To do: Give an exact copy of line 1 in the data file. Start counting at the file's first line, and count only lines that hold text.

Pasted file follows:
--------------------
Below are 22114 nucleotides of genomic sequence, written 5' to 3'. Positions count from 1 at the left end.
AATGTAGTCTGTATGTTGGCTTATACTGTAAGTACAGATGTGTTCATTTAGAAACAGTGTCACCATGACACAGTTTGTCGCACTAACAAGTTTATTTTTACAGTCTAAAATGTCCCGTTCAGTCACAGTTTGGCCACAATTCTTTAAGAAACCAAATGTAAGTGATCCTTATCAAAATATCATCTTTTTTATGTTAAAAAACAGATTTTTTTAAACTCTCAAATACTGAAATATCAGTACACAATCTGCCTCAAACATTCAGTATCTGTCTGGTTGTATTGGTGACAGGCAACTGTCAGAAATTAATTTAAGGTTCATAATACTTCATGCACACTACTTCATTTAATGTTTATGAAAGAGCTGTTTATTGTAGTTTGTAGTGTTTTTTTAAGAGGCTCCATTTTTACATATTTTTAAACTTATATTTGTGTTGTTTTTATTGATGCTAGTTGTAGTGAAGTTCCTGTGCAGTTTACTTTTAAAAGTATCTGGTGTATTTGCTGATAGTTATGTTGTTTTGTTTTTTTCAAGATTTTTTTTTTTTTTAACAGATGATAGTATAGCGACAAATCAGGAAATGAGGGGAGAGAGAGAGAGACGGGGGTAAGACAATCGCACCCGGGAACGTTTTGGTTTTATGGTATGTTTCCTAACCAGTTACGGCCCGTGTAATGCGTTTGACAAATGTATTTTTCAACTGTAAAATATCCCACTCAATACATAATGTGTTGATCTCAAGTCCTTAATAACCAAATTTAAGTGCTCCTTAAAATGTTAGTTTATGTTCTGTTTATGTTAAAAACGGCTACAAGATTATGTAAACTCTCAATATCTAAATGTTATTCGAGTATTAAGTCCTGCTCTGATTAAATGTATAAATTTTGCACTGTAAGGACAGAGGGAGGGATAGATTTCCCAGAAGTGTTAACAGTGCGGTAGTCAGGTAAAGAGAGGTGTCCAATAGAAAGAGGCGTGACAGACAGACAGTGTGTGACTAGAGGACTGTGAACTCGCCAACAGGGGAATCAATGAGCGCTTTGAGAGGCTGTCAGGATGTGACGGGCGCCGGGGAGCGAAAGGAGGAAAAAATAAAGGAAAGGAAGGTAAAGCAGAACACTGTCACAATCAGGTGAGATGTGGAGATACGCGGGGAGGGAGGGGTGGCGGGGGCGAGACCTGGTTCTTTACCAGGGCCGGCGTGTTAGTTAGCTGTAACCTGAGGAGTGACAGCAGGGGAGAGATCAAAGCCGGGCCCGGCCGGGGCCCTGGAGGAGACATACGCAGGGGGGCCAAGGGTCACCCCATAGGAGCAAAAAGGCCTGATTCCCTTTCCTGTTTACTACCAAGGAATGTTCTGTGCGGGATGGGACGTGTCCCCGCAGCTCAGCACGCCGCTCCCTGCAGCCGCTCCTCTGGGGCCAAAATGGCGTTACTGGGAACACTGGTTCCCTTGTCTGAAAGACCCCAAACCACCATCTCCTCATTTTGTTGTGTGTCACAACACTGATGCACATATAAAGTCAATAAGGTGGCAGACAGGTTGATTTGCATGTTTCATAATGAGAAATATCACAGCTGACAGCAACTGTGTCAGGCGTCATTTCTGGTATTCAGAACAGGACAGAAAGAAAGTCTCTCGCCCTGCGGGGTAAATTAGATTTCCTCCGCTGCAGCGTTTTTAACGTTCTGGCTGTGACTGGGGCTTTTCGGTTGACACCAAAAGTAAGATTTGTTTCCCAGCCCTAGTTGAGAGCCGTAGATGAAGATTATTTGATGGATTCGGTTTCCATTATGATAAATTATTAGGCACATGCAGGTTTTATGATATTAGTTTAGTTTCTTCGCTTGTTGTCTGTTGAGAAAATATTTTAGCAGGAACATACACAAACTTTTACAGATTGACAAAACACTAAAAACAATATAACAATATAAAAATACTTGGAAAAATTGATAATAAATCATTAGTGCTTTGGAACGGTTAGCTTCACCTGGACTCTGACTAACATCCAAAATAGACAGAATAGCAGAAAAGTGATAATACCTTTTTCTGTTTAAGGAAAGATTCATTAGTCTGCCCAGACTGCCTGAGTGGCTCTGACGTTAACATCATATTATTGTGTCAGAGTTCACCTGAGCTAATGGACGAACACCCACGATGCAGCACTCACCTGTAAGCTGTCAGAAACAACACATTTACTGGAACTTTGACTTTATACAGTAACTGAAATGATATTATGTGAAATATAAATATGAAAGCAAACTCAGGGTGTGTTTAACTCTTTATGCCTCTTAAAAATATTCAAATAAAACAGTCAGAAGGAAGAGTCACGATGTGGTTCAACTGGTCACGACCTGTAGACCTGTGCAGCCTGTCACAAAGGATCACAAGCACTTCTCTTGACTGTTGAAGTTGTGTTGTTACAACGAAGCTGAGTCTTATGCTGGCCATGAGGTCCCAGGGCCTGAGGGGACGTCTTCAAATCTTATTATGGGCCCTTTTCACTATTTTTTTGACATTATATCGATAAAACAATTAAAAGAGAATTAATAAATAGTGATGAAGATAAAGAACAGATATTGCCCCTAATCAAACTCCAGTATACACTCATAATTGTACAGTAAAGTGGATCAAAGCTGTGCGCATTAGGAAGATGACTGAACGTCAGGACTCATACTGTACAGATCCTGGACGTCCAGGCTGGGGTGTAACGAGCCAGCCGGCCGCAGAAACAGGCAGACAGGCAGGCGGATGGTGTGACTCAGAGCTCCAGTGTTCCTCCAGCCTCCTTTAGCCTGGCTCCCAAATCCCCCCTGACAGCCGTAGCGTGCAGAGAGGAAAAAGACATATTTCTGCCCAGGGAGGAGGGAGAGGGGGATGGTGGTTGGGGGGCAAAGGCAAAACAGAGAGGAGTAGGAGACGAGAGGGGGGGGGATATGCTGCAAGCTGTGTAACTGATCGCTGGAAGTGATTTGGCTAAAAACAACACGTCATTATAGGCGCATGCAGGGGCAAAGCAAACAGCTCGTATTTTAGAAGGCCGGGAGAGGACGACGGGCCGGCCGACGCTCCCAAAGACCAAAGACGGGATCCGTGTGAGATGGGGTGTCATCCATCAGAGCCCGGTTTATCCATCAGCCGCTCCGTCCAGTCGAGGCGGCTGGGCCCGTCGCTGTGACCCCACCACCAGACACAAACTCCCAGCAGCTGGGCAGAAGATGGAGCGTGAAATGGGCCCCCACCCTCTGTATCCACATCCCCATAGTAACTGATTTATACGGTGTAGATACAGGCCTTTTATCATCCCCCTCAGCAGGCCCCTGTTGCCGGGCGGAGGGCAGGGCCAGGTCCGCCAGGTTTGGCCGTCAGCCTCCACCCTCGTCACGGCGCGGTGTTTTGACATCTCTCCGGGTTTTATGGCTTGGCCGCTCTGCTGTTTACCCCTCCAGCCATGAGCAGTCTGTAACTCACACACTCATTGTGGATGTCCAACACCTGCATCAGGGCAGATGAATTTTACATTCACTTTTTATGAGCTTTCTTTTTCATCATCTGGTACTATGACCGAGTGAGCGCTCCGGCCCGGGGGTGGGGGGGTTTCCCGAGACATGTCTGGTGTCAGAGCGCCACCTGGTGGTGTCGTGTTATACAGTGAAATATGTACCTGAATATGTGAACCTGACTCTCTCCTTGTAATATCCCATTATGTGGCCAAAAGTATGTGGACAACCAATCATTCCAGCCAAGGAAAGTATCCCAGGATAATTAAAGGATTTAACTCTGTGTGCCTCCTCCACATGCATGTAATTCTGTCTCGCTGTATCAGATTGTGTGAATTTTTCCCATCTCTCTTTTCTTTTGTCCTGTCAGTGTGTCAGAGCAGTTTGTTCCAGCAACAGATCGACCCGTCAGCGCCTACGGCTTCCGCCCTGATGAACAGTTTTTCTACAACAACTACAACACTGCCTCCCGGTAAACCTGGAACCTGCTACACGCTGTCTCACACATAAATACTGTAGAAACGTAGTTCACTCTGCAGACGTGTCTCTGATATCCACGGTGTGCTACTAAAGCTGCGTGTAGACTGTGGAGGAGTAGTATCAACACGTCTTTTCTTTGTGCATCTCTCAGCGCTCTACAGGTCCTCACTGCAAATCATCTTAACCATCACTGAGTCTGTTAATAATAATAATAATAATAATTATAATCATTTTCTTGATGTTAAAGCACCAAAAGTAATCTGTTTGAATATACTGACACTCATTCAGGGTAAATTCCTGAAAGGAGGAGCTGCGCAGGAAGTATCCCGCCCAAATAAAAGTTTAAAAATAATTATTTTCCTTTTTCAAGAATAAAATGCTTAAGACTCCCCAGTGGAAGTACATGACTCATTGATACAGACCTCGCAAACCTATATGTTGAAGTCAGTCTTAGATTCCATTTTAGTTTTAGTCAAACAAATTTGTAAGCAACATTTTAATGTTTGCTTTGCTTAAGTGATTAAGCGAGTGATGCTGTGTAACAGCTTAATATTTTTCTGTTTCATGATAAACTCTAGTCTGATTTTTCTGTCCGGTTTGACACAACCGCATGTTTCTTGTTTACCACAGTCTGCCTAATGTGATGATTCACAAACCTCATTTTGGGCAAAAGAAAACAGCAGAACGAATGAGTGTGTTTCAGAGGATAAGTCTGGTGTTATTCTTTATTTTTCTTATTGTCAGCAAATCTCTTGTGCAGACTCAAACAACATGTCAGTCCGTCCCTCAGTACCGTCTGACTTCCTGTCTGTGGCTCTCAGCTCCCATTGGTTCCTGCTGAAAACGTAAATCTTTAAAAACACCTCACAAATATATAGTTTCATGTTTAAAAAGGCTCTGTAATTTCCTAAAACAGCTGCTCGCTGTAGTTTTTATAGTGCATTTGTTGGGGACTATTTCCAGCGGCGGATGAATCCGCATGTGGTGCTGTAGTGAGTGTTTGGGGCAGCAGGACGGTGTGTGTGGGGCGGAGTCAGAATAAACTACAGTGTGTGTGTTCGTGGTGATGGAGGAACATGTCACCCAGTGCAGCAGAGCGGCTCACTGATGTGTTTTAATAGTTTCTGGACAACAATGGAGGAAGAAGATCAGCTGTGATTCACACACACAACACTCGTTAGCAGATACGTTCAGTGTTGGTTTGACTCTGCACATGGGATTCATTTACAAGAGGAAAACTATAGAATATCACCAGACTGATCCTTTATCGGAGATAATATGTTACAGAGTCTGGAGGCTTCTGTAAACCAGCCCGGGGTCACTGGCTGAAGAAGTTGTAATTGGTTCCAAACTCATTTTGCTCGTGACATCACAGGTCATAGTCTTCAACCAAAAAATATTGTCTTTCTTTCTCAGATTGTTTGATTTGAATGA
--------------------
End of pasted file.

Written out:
Below are 22114 nucleotides of genomic sequence, written 5' to 3'. Positions count from 1 at the left end.